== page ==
Pack It All In
Your Denali adventure will be full of contrasts – untamed wilderness by day and luxury accommodations by night. We’ve put together this convenient packing list to help you plan for this unique adventure and ensure you’re comfortable, safe and enjoying every moment of your vacation.
Alaska's climate during the May-through-September travel season ranges from cool and rainy in the Inside Passage, to mild and sunny in the Interior and the Anchorage area. No matter which time of year you visit, dressing in layers is always a good idea. You'll be far more comfortable in a cotton turtleneck topped with a light sweater and windbreaker than bundled up in a parka. You can add and subtract layers as the weather warrants.
Use the Alaska packing lists and tips below as starters and modify them for your personal tastes and needs.
- Clothing you can layer: Long underwear, a fleece, and a waterproof/breathable shell
- Comfortable shoes with good traction: Running shoes with good support are adequate for anything you'll do except hike steep hillsides (which you may not do). If you prefer something sturdier, lightweight hikers are great, and some are waterproof as well.
- Sun protection: Lightweight, brimmed hat (sun and rain); sunglasses and sunscreen
- Light winter cap/gloves/scarf: These really keep you warm if it gets unseasonably cold—or if you're feeling the effects of glacier-chilled wind—without adding a lot of weight.
- Summer clothing: Unless you prefer last-minute local shopping, pack shorts and short sleeve shirts. Recent Alaskan summers have been hot and sunny.
- Formal vs. casual: Casual dress is the way to go in Alaska. Some cruise-goers bring formal attire for onboard the ship, then break out the jeans on land.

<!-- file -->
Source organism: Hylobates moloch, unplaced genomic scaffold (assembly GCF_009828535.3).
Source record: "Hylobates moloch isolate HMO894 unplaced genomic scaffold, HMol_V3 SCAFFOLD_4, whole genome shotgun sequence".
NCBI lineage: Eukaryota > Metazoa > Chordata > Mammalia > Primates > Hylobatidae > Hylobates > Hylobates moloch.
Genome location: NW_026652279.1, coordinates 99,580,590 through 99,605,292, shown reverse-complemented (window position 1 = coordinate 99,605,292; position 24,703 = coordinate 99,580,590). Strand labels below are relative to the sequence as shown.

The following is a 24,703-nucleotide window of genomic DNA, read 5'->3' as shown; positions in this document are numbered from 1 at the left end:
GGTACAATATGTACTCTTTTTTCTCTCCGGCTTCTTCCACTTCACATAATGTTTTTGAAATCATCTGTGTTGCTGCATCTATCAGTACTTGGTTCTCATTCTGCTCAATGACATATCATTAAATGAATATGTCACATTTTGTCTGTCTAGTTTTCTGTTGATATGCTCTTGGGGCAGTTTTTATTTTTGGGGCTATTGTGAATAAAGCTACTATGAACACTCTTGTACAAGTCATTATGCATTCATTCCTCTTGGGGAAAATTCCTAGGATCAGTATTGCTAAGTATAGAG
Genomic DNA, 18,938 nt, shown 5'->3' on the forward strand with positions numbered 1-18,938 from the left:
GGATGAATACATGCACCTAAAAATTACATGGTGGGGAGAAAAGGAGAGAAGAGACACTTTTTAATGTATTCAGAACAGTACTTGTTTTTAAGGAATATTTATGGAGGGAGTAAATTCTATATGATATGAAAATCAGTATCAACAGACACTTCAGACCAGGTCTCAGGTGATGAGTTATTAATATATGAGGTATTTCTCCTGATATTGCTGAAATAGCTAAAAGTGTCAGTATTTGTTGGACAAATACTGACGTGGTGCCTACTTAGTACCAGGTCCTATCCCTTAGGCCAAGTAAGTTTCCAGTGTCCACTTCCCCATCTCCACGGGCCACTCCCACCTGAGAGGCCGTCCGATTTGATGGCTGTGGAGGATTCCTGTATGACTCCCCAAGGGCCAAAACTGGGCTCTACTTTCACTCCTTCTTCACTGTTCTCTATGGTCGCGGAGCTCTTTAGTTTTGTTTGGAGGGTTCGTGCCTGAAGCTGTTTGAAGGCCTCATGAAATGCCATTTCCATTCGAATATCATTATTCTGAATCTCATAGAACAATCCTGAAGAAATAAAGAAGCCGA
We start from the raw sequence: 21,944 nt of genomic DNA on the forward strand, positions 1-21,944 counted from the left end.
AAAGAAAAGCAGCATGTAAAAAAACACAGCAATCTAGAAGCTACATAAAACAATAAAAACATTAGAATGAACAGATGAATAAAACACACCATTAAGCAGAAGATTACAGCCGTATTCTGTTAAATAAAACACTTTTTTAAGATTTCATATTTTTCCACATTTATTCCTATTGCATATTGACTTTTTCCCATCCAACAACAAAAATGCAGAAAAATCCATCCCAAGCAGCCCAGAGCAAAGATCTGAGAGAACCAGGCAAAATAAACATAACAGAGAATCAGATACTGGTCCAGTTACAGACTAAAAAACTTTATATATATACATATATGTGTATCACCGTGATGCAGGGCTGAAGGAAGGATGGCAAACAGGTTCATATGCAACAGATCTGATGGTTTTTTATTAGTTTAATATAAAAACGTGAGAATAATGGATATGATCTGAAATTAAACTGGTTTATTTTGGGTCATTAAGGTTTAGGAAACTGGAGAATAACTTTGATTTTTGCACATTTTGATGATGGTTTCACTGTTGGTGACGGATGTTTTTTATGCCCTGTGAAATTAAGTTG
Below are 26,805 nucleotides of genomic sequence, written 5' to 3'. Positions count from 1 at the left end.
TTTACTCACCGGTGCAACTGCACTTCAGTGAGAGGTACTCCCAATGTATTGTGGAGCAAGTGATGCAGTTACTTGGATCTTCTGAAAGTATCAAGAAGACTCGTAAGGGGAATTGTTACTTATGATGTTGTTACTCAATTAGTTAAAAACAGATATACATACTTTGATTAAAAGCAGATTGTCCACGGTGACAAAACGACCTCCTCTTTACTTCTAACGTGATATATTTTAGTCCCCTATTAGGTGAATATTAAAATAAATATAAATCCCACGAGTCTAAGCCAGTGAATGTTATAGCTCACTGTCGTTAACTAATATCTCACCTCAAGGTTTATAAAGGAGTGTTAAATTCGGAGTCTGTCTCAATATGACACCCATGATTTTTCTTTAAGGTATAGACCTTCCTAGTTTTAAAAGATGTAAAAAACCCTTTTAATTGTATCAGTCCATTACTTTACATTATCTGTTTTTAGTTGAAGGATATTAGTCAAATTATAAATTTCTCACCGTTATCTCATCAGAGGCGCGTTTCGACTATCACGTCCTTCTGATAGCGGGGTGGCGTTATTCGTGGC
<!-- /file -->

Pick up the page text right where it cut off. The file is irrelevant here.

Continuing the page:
- Mosquito repellent: The bugs generally aren't as bad as people fear, and they're really only a big consideration in June and July. If you really want to protect yourself, there's nothing as effective as 100% DEET products. Mosquito head nets tend to be overkill unless you plan on doing a lot of hiking or tent camping, as they obscure visibility and can get warm.
- Fishing license: You can order this ahead of time online, but it's easy to obtain from your air taxi, fishing guide, or most local groceries.
- Small first aid kit: Most hotels and tour operators will have you covered, but it's convenient to have bandages and ointment for minor emergencies
- Camera/ video camera: Capture your Alaska experiences in real time and don't forget the extras: batteries, lenses, chargers, and memory cards.
- Backpack or tote bag (medium to large)
- Binoculars/spotting scope
- Zipper-top bags: Freezer-size zipper-top bags are great to keep clothing folded and toiletries isolated (in case of leaks). Separate baggies make it easier to repack in case your luggage is searched, and extra bags are handy for storing dirty or damp clothing.
- Identification and/or passport
- Watch/ alarm clock: With so much daylight, it's easy to lose track of time.
The following items are additional suggestions of what you might bring on your Denali National Park trip.
- Reservation confirmation paperwork and photo ID
- Lip Balm
- Wet Wipes
- Seasonal clothing – with extra layers and rain gear
- Extra batteries
- Collapsible walking stick
- Wildlife guidebook